The game’s entire development cycle was on the PS4 and Xbox One generation, so suggesting that there weren’t issues to be seen, like major texture pop-in and more, is absurd. In fact, it seems more and more likely that the leadership on the project covered these things up. One report on social media suggests that the management pointed to how well The Witcher 3 was received as a milestone to aim for, pushing teams to work harder to live up to that legacy. Trouble is, these teams didn’t have the tools they needed. There are allegations that the developers didn’t even have tools to check what assets were in the pipeline, so that they didn’t say, work on the same shader for two different tasks. These kinds of oversights are emblematic of a leadership team that cares more about ambition and reputation than actually delivering a good product. And judging by their response after launch, that rings pretty true.
And about that other important notes, it concerns the way the company handled giving out review codes. The versions given out for reviews were almost exclusively PC codes. That means that much of these positive reviews that CDPR touted were based entirely on the PC versions, and millions of gamers were effectively duped into expecting a much better game than what they got. OpenCritic even listed a warning on the game’s page telling users about this issue.
So what does that mean for the future? Well, most players have already moved on, as Cyberpunk 2077 has lost a huge chunk of its playerbase already. So even if the company is still making excuses, and they will be, at least they’re trying to make things right. And despite all of the excuses, the company will eventually patch the game. There have been rumors that cut content is being restored, but those are doubted by many.
To go along with that video, there was a written statement that echoed similar sentiments. The company doubled down on the idea of fixing bugs and making things better for fans. “The team is working to bring relevant fixes to the game without any obligatory overtime,” CD Projekt Red wrote. “Avoiding crunch on all of our future projects is one of our top priorities.”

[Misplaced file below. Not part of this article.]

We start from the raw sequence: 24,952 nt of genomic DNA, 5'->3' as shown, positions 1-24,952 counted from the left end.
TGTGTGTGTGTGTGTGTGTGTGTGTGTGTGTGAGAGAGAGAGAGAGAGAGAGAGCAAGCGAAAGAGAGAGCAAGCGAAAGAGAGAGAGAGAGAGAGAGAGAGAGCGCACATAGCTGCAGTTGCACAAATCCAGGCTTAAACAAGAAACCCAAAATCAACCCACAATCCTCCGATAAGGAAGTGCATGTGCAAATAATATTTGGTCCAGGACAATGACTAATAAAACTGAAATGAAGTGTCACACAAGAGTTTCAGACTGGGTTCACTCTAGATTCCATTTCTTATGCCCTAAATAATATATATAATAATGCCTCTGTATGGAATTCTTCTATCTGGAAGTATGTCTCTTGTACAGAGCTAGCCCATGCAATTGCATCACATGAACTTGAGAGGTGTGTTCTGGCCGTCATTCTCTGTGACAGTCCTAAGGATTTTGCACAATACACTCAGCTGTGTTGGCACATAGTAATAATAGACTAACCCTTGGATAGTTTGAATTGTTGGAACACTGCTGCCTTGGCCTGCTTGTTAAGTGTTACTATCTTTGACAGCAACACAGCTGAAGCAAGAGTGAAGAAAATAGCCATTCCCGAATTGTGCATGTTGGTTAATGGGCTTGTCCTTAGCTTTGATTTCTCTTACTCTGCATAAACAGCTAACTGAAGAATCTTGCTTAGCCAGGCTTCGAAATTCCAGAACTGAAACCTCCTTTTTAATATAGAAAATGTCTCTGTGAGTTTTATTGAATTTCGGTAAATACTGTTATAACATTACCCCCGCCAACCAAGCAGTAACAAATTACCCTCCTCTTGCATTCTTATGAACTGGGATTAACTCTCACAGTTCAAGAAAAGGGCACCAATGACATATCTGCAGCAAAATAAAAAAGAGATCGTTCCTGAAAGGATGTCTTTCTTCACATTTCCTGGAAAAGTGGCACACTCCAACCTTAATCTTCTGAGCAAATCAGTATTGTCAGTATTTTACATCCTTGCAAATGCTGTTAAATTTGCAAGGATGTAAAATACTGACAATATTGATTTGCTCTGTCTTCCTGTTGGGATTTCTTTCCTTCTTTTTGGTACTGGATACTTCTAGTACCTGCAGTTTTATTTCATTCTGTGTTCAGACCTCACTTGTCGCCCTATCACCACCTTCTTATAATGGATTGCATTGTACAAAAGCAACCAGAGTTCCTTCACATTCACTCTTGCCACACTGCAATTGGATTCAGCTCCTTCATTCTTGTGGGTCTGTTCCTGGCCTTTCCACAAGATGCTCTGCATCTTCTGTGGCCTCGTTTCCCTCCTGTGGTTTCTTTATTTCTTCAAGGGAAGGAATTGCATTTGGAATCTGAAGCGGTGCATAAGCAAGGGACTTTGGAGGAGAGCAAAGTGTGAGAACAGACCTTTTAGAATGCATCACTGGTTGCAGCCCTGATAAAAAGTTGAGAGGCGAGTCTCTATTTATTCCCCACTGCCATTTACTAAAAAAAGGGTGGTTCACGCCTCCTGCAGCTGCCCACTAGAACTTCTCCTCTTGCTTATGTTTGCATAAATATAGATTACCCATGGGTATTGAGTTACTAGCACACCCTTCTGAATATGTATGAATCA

CDPR Responds Again
Following the publication of the piece by Bloomberg’s Jason Schreier before publication, they have now responded. A statement was issued by CDPR through studio head Adam Badowski. Adam Badowski rejects Bloomberg’s characterization of the game’s marketing, particularly focusing on the E3 2018 demo. “Our final game looks and plays way better than what that demo ever was,” he wrote.
The response also went further and said that “this demo evolved into something that got multiple 9/10s and 10/10s on PC from many [renowned] gaming outlets in the world.” Just never you mind the fact that many of these reviews handing out perfect scores had to overlook genuine issues with quality-of-life, repetition and UI usability to give out those scores, and that’s just the obvious issues beyond performance. Reviewers can be wrong or influenced by hype as can anyone else, it’s not an objective way to paper over criticism to say you got perfect scores. Also, ignore that this assertion glosses over the console mess entirely. A 10/10 game is objectively perfect, and that’s plainly not something you can say about Cyberpunk 2077. There’s a reason that many outlets have moved beyond handing out numbered scores. And a big part of it is the subjectivity of both the reviewer and the audience.
Schreier took the word of his sources, showing that the content in that demo was largely not representative of the final game. Sure, some final elements made it in, but there’s plenty missing. The demo was called “fake” as a result. CD Projekt’s response also included rebuttals of the idea that the dev team wasn’t ready to ship the game. It would seem that CDPR is convinced the game was ready to ship in 2020, and the frontline devs allegedly agreed. The response, to this response, from gamers and fans has not been charitable, to say the least.
Badowski also responds to other allegations in the report, namely that some staff felt ostracized by staff members speaking Polish when they did not. For context, CDPR is located in Poland, and has a company policy that all staff should be able to communicate in English. It’s a system designed to prevent the kind of insecurity highlighted by those same allegedly ostracized staff, wondering if they were being insulted in a language they didn’t understand. The CDPR position is to simply argue that the claim is invalid and that it’s not a big issue.
You can find the full statement below: